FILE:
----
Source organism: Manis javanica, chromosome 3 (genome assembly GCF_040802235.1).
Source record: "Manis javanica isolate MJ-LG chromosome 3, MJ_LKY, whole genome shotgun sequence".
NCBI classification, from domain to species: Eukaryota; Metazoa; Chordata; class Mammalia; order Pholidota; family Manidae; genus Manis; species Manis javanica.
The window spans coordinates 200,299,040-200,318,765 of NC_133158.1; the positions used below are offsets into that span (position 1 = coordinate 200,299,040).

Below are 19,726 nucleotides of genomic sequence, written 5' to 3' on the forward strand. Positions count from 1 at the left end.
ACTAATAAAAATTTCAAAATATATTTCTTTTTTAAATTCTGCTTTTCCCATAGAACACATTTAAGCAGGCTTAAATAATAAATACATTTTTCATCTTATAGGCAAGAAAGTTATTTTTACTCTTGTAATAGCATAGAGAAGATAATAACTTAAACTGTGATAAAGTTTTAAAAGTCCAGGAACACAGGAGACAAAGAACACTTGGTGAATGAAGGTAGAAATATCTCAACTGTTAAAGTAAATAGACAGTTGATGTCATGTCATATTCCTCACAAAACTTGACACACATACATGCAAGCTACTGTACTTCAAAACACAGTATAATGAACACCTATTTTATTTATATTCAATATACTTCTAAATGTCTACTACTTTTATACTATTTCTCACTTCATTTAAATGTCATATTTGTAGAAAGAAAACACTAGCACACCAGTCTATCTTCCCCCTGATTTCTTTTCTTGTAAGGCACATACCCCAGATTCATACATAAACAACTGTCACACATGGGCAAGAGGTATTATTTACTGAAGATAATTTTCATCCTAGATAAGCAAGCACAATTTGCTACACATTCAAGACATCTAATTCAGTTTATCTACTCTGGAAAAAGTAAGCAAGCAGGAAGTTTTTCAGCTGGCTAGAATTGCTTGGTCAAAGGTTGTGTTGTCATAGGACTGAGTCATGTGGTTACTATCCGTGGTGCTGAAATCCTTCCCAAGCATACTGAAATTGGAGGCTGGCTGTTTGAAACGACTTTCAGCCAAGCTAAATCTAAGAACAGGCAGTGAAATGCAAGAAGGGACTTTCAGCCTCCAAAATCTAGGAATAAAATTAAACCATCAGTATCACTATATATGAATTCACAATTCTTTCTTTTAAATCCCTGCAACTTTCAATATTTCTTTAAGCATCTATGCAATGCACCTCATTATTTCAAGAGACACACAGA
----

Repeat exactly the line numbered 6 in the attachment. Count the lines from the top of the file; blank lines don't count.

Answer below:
ACTAATAAAAATTTCAAAATATATTTCTTTTTTAAATTCTGCTTTTCCCATAGAACACATTTAAGCAGGCTTAAATAATAAATACATTTTTCATCTTATAGGCAAGAAAGTTATTTTTACTCTTGTAATAGCATAGAGAAGATAATAACTTAAACTGTGATAAAGTTTTAAAAGTCCAGGAACACAGGAGACAAAGAACACTTGGTGAATGAAGGTAGAAATATCTCAACTGTTAAAGTAAATAGACAGTTGATGTCATGTCATATTCCTCACAAAACTTGACACACATACATGCAAGCTACTGTACTTCAAAACACAGTATAATGAACACCTATTTTATTTATATTCAATATACTTCTAAATGTCTACTACTTTTATACTATTTCTCACTTCATTTAAATGTCATATTTGTAGAAAGAAAACACTAGCACACCAGTCTATCTTCCCCCTGATTTCTTTTCTTGTAAGGCACATACCCCAGATTCATACATAAACAACTGTCACACATGGGCAAGAGGTATTATTTACTGAAGATAATTTTCATCCTAGATAAGCAAGCACAATTTGCTACACATTCAAGACATCTAATTCAGTTTATCTACTCTGGAAAAAGTAAGCAAGCAGGAAGTTTTTCAGCTGGCTAGAATTGCTTGGTCAAAGGTTGTGTTGTCATAGGACTGAGTCATGTGGTTACTATCCGTGGTGCTGAAATCCTTCCCAAGCATACTGAAATTGGAGGCTGGCTGTTTGAAACGACTTTCAGCCAAGCTAAATCTAAGAACAGGCAGTGAAATGCAAGAAGGGACTTTCAGCCTCCAAAATCTAGGAATAAAATTAAACCATCAGTATCACTATATATGAATTCACAATTCTTTCTTTTAAATCCCTGCAACTTTCAATATTTCTTTAAGCATCTATGCAATGCACCTCATTATTTCAAGAGACACACAGA